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Madrid’s new Royal Collections Gallery (Galería de las Colecciones Reales), due to open on 29 June, will unite the Spanish Crown’s most remarkable treasures under one roof.

It marks the culmination of 25 years of work to establish a museum dedicated to a collection that, until now, has been scattered between royal sites around the country or kept in storage. The plans actually date back to the 1930s, but the Spanish Civil War thwarted construction. In 1998, the Spanish government rebooted the initiative, prompting a major shake-up of the country’s royal collections and sites.

With a price tag of just under €173m, Spain’s most ambitious museum project in decades is overseen by the national heritage body Patrimonio Nacional, which looks after more than 1,000 buildings and two dozen Royal sites, including palaces, monasteries, country houses and gardens. Conceived as an international showcase for the royal sites, the new museum displays 650 pieces from their vast collections (around 160,000 objects in total), ranging from master paintings by Goya, Velázquez and Caravaggio to tapestries, decorative arts and armoury.

The museum’s director, Leticia Ruiz, says the objects on show in Madrid have been carefully selected to “leave no gaps” in the displays of their former sites. At the Royal Palace of La Granja de San Ildefonso, for example, an 18th-century palace situated in a small town near Segovia, Ruiz says Patrimonio Nacional has “taken some works but also added even more” to “strengthen” its museum.

Some have raised concerns, however, that the Royal Collections Gallery will be a blow to cultural tourism in the regions, further enriching a capital that already boasts famed museums.

Several pieces in the new museum have been transferred from the monastery of San Lorenzo de El Escorial, an hour away from Madrid. The monastery is Spain’s second most visited royal site, drawing 375,000 visitors in 2022—just over a third of the annual visitors to Madrid’s Royal Palace.

“It’s great that they want to boost tourism in Madrid but it shouldn’t be at the cost of reducing visitors in other areas that need it even more,” says Carlos Tarrío, a town councillor from San Lorenzo de El Escorial.

The council called on Patrimonio Nacional last year to halt the transfer of objects from the monastery to the Royal Collections Gallery, but the attempt was unsuccessful. The council also requested the reopening of two museums at the monastery, which have been closed since 2015, but Tarrío says it received no clear answer. Patrimonio Nacional tells The Art Newspaper that renovation works on the two museums are expected to begin in early 2025.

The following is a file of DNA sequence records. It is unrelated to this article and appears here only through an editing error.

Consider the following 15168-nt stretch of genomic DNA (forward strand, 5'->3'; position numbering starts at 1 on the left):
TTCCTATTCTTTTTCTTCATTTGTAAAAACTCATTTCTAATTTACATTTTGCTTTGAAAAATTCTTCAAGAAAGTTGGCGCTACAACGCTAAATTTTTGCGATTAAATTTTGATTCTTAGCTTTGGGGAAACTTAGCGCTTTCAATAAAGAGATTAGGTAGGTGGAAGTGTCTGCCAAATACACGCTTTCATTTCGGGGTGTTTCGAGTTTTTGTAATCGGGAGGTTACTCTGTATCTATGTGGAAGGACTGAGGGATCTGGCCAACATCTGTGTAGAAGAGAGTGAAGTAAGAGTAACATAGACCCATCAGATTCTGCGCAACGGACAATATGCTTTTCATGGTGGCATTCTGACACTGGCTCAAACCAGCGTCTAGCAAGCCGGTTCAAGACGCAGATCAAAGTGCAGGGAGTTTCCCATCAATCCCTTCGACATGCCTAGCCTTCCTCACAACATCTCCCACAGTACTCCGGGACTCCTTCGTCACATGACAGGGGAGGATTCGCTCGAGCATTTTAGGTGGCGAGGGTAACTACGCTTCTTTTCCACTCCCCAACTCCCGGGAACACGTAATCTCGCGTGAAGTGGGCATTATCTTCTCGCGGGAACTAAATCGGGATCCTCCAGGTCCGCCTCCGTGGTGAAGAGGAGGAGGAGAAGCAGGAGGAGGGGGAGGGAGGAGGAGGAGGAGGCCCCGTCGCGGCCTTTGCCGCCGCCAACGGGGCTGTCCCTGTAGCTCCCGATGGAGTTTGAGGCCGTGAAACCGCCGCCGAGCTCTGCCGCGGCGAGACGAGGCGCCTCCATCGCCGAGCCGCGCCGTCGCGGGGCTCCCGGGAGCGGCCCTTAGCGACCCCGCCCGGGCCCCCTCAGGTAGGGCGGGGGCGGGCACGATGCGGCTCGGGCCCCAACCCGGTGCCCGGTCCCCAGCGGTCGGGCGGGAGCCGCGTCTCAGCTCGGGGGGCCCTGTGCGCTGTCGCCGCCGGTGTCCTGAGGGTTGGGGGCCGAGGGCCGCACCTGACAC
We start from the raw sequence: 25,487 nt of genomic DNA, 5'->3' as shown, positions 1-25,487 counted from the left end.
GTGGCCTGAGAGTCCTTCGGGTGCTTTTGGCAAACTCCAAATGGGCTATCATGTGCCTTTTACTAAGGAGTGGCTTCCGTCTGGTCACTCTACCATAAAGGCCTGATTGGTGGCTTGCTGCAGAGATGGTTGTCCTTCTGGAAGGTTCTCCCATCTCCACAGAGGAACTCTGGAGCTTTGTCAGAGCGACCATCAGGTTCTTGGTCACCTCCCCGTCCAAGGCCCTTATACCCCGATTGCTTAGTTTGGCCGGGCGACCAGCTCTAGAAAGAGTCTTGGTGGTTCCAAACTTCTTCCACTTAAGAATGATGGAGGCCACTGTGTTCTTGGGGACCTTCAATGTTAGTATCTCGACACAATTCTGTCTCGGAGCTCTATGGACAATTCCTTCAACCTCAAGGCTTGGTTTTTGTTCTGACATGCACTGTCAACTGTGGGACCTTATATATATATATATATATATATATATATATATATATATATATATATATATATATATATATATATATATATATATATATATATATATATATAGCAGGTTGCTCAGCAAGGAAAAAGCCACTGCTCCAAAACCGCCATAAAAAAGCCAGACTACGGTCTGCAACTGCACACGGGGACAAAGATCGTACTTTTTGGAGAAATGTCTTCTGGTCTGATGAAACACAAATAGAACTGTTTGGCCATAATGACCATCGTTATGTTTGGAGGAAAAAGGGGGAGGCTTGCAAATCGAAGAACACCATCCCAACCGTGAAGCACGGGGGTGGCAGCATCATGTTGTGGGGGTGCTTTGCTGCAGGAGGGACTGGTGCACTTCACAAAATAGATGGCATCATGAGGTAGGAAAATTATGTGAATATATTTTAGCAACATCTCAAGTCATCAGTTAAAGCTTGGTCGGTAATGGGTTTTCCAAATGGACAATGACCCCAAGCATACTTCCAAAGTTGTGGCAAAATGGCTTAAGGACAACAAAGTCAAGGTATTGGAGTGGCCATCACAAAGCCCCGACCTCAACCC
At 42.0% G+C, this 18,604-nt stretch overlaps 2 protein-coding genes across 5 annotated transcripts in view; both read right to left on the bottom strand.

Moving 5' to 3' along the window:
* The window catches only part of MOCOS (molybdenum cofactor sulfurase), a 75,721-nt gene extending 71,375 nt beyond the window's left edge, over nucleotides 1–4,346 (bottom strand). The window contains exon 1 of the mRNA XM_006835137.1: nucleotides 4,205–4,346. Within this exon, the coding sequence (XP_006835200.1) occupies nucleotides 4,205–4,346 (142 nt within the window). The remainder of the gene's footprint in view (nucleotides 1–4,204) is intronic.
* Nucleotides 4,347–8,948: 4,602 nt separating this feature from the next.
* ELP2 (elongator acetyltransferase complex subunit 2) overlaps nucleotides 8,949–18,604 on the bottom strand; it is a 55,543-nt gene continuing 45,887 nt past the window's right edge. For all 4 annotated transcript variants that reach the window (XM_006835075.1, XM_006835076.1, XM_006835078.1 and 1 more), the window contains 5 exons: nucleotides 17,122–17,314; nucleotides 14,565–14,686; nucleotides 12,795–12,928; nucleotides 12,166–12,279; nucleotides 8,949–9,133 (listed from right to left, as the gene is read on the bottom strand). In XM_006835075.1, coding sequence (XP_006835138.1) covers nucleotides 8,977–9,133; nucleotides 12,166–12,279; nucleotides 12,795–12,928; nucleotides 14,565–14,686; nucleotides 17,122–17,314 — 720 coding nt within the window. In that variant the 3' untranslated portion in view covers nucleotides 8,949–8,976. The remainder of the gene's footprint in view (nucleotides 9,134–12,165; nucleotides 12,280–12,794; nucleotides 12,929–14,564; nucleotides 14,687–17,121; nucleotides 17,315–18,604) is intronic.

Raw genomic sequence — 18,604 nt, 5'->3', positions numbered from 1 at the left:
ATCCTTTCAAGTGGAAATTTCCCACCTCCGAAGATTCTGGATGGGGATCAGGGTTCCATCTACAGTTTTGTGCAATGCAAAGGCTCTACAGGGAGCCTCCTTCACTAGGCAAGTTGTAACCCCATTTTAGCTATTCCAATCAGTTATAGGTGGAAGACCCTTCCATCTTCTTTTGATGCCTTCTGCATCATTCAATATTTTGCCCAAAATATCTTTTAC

While some of the objects in the Royal Collections Gallery will eventually rotate back to their original sites, Tarrío says the residents of San Lorenzo are frustrated by the “total lack of information” from heritage officials. “We are not against the project, but this is not the way to go forward,” he says.

Ruiz counters that the Madrid displays are an innovative addition to the Spanish and European museums landscape, offering visitors the opportunity to discover other royal sites. She points to the value of reinterpreting the objects, explaining the historical and cultural significance of each Spanish dynasty with the help of state-of-the-art audiovisuals.

“People think that this museum might be plundering [regional sites], when it’s not,” she says. “This is about leveraging the whole institution and making us all better. From a tourism point of view, [the Royal Collections Gallery] is like having a display window for each royal site in the most central place possible.”

The opening of the Royal Collections Gallery coincides with the start of Spain’s presidency of the Council of the European Union and its special cultural programme in and outside Spain during the second half of 2023.

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